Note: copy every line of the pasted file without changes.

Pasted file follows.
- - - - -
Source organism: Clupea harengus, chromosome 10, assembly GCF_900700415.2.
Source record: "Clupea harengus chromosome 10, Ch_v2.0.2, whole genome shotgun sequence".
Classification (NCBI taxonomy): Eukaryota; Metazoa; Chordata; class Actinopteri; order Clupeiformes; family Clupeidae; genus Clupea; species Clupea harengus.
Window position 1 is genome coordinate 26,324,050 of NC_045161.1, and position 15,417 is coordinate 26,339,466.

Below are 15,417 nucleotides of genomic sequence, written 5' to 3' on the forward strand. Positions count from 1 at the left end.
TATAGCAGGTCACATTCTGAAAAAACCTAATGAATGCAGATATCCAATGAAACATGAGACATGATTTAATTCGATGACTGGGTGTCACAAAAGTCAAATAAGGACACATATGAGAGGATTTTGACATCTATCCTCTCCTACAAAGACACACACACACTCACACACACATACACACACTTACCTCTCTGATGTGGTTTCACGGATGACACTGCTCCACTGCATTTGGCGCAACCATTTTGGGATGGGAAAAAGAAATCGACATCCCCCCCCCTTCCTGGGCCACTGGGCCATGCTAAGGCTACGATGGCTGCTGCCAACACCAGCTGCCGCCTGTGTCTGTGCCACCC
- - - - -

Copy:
Source organism: Clupea harengus, chromosome 10, assembly GCF_900700415.2.
Source record: "Clupea harengus chromosome 10, Ch_v2.0.2, whole genome shotgun sequence".
Classification (NCBI taxonomy): Eukaryota; Metazoa; Chordata; class Actinopteri; order Clupeiformes; family Clupeidae; genus Clupea; species Clupea harengus.
Window position 1 is genome coordinate 26,324,050 of NC_045161.1, and position 15,417 is coordinate 26,339,466.

Below are 15,417 nucleotides of genomic sequence, written 5' to 3' on the forward strand. Positions count from 1 at the left end.
TATAGCAGGTCACATTCTGAAAAAACCTAATGAATGCAGATATCCAATGAAACATGAGACATGATTTAATTCGATGACTGGGTGTCACAAAAGTCAAATAAGGACACATATGAGAGGATTTTGACATCTATCCTCTCCTACAAAGACACACACACACTCACACACACATACACACACTTACCTCTCTGATGTGGTTTCACGGATGACACTGCTCCACTGCATTTGGCGCAACCATTTTGGGATGGGAAAAAGAAATCGACATCCCCCCCCCTTCCTGGGCCACTGGGCCATGCTAAGGCTACGATGGCTGCTGCCAACACCAGCTGCCGCCTGTGTCTGTGCCACCC